Regulator opts for caution as credit default swap trading starts
China started trading in credit default swaps this week, with analysts saying that it remains to be seen whether the new hedging tool would help investors deal with the rising risk of corporate defaults as the economy slows down.
A total of 15 CDS transactions were conducted in the interbank market with total 300 million yuan ($44.4 million) of notional principal on Monday, according to a statement on the website of the National Association of Financial Market Institutional Investors, a unit under the People’s Bank of China.
Ten Chinese financial institutions, including the country’s four biggest banks, participated in the trading of the first batch of CDS.
The transactions covered sectors including oil, electricity, water, coal, telecommunications, food and aviation. The underlying assets for these CDS were bonds issued by companies with an AAA rating.
Industry analysts said that starting the CDS trading with AAA-rated companies shows the regulator has adopted a cautious approach to test the market, intending to ensure a smooth introduction of the riskhed ging tool.
“The CDS price of AAA-rated companies will be stable, which can help ensure a stable market,” said Liu Dongliang, a senior analyst at China Merchants Bank Co Ltd.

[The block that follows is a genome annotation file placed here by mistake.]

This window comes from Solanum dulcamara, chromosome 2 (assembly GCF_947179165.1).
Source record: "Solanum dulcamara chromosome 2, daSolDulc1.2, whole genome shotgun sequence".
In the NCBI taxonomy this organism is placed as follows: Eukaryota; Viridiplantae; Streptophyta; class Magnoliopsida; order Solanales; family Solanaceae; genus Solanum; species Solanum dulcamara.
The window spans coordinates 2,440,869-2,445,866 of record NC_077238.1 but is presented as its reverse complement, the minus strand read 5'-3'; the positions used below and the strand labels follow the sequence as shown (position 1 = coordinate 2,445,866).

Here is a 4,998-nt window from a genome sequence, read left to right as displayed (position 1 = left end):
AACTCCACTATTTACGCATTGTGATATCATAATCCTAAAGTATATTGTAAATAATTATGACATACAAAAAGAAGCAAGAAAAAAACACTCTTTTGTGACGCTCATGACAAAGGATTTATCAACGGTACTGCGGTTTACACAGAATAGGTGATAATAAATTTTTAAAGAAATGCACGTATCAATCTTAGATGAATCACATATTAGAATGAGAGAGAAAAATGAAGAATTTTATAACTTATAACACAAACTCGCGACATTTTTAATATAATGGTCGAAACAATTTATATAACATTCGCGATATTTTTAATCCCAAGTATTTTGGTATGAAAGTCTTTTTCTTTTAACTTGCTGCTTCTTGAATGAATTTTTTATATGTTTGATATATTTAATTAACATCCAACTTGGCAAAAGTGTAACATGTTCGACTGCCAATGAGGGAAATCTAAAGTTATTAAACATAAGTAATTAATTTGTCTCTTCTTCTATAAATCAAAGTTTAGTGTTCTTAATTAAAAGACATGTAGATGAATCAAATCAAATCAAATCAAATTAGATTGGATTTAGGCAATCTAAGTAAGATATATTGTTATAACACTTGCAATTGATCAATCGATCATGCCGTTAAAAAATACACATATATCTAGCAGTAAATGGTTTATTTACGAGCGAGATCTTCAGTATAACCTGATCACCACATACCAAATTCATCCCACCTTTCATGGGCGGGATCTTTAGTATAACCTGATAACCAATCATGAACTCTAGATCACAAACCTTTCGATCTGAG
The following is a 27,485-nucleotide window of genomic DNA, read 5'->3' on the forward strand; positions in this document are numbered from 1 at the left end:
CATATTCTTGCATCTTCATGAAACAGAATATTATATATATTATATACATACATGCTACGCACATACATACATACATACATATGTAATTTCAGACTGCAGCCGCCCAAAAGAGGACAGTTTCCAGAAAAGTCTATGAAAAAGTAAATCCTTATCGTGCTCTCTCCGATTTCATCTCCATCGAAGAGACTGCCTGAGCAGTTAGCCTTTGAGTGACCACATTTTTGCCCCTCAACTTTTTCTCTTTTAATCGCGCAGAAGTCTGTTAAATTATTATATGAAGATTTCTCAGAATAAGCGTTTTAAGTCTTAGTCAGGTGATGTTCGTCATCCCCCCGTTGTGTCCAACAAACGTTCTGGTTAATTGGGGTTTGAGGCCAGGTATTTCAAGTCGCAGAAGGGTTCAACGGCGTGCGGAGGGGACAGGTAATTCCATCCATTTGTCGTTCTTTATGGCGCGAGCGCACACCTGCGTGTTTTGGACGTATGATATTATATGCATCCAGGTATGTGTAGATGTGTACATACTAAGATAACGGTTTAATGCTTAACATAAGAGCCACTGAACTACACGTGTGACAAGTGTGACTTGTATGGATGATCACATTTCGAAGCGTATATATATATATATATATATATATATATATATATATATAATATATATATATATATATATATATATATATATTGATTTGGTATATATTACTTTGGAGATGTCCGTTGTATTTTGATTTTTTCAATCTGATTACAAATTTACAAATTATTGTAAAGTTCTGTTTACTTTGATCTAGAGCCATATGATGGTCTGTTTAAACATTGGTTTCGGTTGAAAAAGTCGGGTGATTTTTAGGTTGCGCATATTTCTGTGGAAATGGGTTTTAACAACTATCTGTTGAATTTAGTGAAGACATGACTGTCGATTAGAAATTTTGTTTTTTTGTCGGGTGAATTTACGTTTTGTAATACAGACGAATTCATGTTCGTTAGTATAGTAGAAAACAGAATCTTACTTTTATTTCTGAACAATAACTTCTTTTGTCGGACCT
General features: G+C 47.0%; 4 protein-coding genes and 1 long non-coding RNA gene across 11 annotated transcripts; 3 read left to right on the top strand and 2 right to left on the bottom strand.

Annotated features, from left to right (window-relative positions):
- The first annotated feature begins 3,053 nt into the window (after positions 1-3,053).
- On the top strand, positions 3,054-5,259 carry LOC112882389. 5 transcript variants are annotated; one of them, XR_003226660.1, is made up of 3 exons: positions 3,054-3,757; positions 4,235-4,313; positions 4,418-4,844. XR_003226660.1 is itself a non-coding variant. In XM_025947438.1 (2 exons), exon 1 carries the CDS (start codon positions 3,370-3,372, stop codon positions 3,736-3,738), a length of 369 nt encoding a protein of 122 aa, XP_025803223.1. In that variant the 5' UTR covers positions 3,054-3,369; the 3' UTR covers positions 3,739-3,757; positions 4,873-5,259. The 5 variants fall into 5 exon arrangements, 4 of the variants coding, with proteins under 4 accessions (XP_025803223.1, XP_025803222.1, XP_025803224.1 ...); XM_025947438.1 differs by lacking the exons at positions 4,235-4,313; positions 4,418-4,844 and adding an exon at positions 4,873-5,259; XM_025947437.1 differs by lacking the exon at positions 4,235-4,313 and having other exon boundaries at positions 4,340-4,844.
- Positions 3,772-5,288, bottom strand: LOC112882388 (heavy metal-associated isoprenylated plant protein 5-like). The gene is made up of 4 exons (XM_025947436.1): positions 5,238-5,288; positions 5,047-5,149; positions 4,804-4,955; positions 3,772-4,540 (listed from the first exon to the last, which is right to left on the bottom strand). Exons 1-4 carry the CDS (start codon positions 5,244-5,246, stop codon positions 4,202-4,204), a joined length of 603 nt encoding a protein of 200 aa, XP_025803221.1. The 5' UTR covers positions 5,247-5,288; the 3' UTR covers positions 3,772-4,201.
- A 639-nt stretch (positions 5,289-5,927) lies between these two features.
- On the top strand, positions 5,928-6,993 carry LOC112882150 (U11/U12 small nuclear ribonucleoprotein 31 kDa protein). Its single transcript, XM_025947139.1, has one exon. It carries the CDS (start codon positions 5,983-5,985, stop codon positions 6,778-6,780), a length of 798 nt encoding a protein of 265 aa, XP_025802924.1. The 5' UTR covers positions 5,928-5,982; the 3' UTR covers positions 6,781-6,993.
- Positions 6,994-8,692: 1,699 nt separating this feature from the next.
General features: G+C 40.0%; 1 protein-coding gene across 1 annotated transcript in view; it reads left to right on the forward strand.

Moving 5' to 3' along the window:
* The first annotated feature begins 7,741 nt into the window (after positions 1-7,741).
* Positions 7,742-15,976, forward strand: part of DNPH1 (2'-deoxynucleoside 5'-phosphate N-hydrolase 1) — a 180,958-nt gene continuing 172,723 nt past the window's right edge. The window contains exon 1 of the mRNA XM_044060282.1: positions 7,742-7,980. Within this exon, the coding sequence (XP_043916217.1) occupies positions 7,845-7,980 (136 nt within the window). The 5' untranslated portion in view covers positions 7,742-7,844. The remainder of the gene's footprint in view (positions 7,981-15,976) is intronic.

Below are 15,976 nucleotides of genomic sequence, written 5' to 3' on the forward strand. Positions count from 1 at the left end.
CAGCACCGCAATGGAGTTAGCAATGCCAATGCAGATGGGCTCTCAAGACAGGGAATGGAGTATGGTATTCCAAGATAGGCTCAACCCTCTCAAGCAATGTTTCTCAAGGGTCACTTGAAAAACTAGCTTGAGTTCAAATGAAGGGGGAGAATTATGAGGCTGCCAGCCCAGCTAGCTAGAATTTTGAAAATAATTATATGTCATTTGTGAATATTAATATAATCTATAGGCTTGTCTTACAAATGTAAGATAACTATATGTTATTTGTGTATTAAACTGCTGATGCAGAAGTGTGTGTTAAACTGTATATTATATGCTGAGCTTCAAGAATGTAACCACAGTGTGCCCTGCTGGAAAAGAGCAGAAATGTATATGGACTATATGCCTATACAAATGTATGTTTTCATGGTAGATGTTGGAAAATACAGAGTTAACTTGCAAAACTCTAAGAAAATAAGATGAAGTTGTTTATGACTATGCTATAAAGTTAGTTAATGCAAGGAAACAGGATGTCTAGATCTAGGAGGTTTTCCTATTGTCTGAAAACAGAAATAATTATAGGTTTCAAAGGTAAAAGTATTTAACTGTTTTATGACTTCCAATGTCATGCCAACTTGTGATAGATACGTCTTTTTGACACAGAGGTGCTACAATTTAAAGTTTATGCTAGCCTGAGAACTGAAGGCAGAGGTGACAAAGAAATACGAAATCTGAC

The Chinese regulator in September approved the trading of CDS, a financial swap agreement that allows buyers of CDS to be compensated by the swap sellers in the event of a loan default.
The move is seen as consistent with the government’s intention to increase the use of market forces to address China’s debt problem, instead of resorting to a government bailout when credit defaults take place.
There has been a rising demand by Chinese investors to hedge the rising risk of corporate failure to repay debts, amid the economic slowdown.
Nomura Securities estimates that China’s non-financial sector debt stood at 158.5 trillion yuan, or 231 percent of GDP by end of last year. A large share of the debt was owed by the corporate sector, in particular the State-owned enterprises, while government debt is relatively low.
“The introduction of the CDS helps improve China’s financial market with greater ability to price risk. We will inevitably see more debt defaults. So there is an urgent need in the market for such a tool,” said Zhao Yang, chief China economist at Nomura Securities.
Orderly defaults, shifting the SOE debt to the government and continuous financial reforms will help address China’s debt problem, Zhao said, adding that policy has to head toward lower interest rates and a weaker currency at the macroeconomic level.
The introduction of CDS helps improve China’s financial market with greater ability to price risk.” Zhao Yang, chief China economist at Nomura Securities